Avoiding publicity, an anomaly in the film festival world, formed part of the guerrilla tactics.  The Beijing Queer Film Festival didn’t publish anything about its sixth edition on its official website and blogs, and the audience was explicitly asked not to spread any news or reports before or during the festival.  At the closing ceremony, festival chairman on duty Fan Popo said: “I’m glad to say that now you can finally recount all of your festival experiences on your Weibo accounts.”

All festival events, which took place from 19 to 23 June, were advertised as separate queer film events, without mention of the involvement of the film festival.  But to the attentive eye, it was clear to see that the sudden surge of independent queer film events could only mean that the Beijing Queer Film Festival was in town.  Through word-of-mouth, the festival gathered a full house at nearly all of its screenings, and only the occasional attendee was surprised to notice that the Beijing Queer Film Festival was behind the different queer film activities.

Besides from these precautionary measures, the organizers prepared for the interference of the authorities, making sure they had a plan B and even a plan C and D to continue the festival events after official intervention.  Yet, to the amazement and even disbelief of the organizers, the precautionary measures proved enough and the festival ran its course unharmed.

 

The festival continued its scholarship program, started in 2011.  Among more than 60 applicants, 25 people coming from less-developed parts of China obtained funding to attend the festival.  They gladly embraced the opportunity to watch and discuss queer-themed films, an unknown luxury in their respective hometowns.

 

During the 5 days of the festival, 28 films were screened from 9 different countries.  The festival presented a state-of-the-art of Chinese queer film, showcasing recent films from the Mainland, Hong Kong, Macau and Taiwan.  It was interesting to see that a lot of them were produced by young people and/or students.  Tracy Choi (Macau) was one of the young directors participating in the festival and presented her film “I’m Here”, one of the first documentaries to address the LGBT community in Macau: “This opportunity gave me more understanding about the queer world, and also taught me a lot about the progress of the rights movement in different countries.”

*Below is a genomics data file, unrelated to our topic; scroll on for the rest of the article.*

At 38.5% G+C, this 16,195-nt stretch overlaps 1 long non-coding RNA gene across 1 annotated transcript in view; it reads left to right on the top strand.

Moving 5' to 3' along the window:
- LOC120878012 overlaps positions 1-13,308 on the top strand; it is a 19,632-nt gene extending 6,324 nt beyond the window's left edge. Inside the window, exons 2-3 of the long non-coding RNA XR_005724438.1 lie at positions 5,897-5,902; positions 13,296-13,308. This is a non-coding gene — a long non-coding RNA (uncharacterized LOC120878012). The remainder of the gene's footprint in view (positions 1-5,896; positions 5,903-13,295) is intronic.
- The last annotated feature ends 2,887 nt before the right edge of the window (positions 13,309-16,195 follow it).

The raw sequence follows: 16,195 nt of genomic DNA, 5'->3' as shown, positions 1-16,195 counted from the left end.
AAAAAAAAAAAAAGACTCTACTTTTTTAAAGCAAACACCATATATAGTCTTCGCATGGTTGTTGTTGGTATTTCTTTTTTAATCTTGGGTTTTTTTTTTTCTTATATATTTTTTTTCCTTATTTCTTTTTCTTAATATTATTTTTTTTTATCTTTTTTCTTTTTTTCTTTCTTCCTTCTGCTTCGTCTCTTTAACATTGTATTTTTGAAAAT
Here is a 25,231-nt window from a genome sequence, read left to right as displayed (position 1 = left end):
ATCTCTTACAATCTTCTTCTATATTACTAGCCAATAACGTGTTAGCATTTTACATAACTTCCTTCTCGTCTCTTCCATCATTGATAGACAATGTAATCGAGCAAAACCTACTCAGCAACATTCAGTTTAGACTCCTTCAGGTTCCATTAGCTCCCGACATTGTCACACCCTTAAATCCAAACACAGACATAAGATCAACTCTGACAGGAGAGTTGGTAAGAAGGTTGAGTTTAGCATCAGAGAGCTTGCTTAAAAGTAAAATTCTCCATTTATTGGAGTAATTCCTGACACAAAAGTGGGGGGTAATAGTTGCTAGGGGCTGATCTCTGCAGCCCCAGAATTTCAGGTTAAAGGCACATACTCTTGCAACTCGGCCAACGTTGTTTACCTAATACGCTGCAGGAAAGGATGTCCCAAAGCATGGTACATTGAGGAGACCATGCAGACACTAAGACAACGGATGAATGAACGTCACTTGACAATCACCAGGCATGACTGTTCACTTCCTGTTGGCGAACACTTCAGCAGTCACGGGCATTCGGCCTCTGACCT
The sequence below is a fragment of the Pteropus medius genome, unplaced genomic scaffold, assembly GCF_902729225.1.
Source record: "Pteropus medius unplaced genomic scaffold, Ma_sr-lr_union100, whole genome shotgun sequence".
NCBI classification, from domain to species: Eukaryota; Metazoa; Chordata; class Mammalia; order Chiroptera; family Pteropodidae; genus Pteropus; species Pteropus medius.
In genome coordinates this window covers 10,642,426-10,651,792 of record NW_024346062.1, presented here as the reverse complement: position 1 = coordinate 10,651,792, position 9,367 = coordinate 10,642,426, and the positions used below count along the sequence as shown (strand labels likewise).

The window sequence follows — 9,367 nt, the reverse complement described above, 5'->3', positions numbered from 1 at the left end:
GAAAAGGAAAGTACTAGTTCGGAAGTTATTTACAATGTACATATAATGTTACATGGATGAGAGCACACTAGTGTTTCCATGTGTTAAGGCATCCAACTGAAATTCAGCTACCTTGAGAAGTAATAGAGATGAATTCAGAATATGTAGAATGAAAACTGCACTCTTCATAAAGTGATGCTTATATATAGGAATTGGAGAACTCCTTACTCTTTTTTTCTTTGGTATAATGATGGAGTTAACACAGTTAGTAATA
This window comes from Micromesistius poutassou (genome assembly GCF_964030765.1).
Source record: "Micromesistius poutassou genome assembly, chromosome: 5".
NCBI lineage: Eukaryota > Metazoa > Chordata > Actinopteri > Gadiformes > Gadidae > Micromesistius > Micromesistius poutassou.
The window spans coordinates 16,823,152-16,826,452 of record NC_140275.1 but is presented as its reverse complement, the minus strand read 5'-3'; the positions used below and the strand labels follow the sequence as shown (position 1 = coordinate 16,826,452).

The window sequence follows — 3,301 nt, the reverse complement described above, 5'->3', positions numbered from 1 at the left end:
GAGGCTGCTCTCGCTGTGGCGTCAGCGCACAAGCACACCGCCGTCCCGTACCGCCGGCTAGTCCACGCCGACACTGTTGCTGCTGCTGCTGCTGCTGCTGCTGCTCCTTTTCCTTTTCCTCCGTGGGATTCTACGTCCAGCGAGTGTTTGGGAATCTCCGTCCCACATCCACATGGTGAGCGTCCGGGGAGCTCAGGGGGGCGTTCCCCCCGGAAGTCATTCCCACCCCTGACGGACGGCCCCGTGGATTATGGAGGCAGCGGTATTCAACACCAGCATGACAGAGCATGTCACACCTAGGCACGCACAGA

This year’s festival had a special focus on Japan.  Genya Fukunaga (Kansai Queer Film Festival) curated a program of 4 very different queer Japanese films.  Inoue Kana, director of “I don’t care”, burst out in tears after the screening of her intersex-themed film.  Her film had met with a lot of critique and misunderstanding in Japan, and she was thoroughly moved by the fact that the Chinese audience received her film so well.

 

The program “Did you see me?” focused on communities whose voice is seldom heard within the current LGBT movement.  It screened several related films, and held 2 panel sessions which focused on bisexuality, asexuality, intersex, transgender, sex work, sadomasochism and other topics seldom discussed within China’s queer movement.

 

The festival also held a much anticipated debate on censorship in China, which saw the participation of famous director Xie Fei.  He expressed that in China, the issue of film censorship is closely linked to the current contradictions existing within the government structure.  To the question whether and when the current censorship system would be abolished or changed, neither he nor any of the panel guests had an answer, and none of them were very optimistic about the future.

 

At the closing ceremony, organization committee member and festival co-founder Cui Zi’En announced the co-chairmen of the festival’s seventh edition, Wei Xiaogang and Stijn Deklerck.  Wei Xiaogang expressed that, while this year’s festival was a great success, it’s questionable whether its format could be used again for the seventh edition which will take place in 2015.  “A lot can change within two years.  The only thing that’s certain is that we need to continue to fight to obtain greater freedom of expression.

Bookmark the permalink.

Comments are closed.